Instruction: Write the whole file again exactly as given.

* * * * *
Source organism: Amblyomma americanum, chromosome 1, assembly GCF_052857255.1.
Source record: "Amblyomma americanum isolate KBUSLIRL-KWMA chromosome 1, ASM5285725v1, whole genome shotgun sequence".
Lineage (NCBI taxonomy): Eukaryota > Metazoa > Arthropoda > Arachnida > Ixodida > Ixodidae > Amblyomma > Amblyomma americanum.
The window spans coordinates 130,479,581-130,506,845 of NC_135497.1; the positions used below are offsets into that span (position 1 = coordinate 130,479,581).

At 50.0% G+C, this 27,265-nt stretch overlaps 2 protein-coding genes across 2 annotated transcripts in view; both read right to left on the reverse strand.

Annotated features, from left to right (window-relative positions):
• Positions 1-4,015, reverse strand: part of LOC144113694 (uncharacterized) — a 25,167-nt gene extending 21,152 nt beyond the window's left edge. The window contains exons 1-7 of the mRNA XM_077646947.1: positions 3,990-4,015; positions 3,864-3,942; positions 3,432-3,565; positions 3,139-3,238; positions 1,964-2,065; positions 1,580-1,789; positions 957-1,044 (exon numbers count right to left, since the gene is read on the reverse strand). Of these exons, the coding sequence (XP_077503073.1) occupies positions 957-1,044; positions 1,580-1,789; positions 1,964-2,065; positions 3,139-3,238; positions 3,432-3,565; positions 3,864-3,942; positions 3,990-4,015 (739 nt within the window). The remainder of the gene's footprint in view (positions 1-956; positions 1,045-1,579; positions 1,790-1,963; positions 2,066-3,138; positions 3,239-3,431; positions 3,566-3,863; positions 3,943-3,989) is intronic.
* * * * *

Source organism: Amblyomma americanum, chromosome 1, assembly GCF_052857255.1.
Source record: "Amblyomma americanum isolate KBUSLIRL-KWMA chromosome 1, ASM5285725v1, whole genome shotgun sequence".
Lineage (NCBI taxonomy): Eukaryota > Metazoa > Arthropoda > Arachnida > Ixodida > Ixodidae > Amblyomma > Amblyomma americanum.
The window spans coordinates 130,479,581-130,506,845 of NC_135497.1; the positions used below are offsets into that span (position 1 = coordinate 130,479,581).

At 50.0% G+C, this 27,265-nt stretch overlaps 2 protein-coding genes across 2 annotated transcripts in view; both read right to left on the reverse strand.

Annotated features, from left to right (window-relative positions):
• Positions 1-4,015, reverse strand: part of LOC144113694 (uncharacterized) — a 25,167-nt gene extending 21,152 nt beyond the window's left edge. The window contains exons 1-7 of the mRNA XM_077646947.1: positions 3,990-4,015; positions 3,864-3,942; positions 3,432-3,565; positions 3,139-3,238; positions 1,964-2,065; positions 1,580-1,789; positions 957-1,044 (exon numbers count right to left, since the gene is read on the reverse strand). Of these exons, the coding sequence (XP_077503073.1) occupies positions 957-1,044; positions 1,580-1,789; positions 1,964-2,065; positions 3,139-3,238; positions 3,432-3,565; positions 3,864-3,942; positions 3,990-4,015 (739 nt within the window). The remainder of the gene's footprint in view (positions 1-956; positions 1,045-1,579; positions 1,790-1,963; positions 2,066-3,138; positions 3,239-3,431; positions 3,566-3,863; positions 3,943-3,989) is intronic.